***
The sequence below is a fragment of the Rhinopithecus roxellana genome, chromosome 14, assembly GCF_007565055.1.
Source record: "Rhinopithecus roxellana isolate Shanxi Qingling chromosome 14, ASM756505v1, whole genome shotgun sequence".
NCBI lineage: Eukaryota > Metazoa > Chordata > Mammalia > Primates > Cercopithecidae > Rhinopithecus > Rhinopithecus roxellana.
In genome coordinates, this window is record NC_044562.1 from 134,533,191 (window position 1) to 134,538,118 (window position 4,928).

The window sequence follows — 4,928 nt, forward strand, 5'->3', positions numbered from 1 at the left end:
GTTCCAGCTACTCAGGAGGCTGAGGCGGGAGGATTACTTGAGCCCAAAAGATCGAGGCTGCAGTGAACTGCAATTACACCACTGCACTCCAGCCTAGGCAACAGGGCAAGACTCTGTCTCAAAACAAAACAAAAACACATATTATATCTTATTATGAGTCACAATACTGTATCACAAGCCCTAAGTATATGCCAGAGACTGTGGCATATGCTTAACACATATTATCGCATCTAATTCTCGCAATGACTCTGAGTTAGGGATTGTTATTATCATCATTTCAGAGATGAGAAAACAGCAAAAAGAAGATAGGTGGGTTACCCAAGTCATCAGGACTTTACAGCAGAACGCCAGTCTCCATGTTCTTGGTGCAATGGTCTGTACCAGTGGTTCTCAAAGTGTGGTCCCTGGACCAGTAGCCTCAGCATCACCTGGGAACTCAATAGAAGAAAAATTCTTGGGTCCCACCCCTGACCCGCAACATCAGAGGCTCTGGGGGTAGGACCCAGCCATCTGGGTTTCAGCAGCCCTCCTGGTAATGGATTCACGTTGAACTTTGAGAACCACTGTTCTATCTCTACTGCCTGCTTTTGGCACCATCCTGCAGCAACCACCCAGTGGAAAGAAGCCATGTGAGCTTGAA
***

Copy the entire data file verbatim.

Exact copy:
The sequence below is a fragment of the Rhinopithecus roxellana genome, chromosome 14, assembly GCF_007565055.1.
Source record: "Rhinopithecus roxellana isolate Shanxi Qingling chromosome 14, ASM756505v1, whole genome shotgun sequence".
NCBI lineage: Eukaryota > Metazoa > Chordata > Mammalia > Primates > Cercopithecidae > Rhinopithecus > Rhinopithecus roxellana.
In genome coordinates, this window is record NC_044562.1 from 134,533,191 (window position 1) to 134,538,118 (window position 4,928).

The window sequence follows — 4,928 nt, forward strand, 5'->3', positions numbered from 1 at the left end:
GTTCCAGCTACTCAGGAGGCTGAGGCGGGAGGATTACTTGAGCCCAAAAGATCGAGGCTGCAGTGAACTGCAATTACACCACTGCACTCCAGCCTAGGCAACAGGGCAAGACTCTGTCTCAAAACAAAACAAAAACACATATTATATCTTATTATGAGTCACAATACTGTATCACAAGCCCTAAGTATATGCCAGAGACTGTGGCATATGCTTAACACATATTATCGCATCTAATTCTCGCAATGACTCTGAGTTAGGGATTGTTATTATCATCATTTCAGAGATGAGAAAACAGCAAAAAGAAGATAGGTGGGTTACCCAAGTCATCAGGACTTTACAGCAGAACGCCAGTCTCCATGTTCTTGGTGCAATGGTCTGTACCAGTGGTTCTCAAAGTGTGGTCCCTGGACCAGTAGCCTCAGCATCACCTGGGAACTCAATAGAAGAAAAATTCTTGGGTCCCACCCCTGACCCGCAACATCAGAGGCTCTGGGGGTAGGACCCAGCCATCTGGGTTTCAGCAGCCCTCCTGGTAATGGATTCACGTTGAACTTTGAGAACCACTGTTCTATCTCTACTGCCTGCTTTTGGCACCATCCTGCAGCAACCACCCAGTGGAAAGAAGCCATGTGAGCTTGAA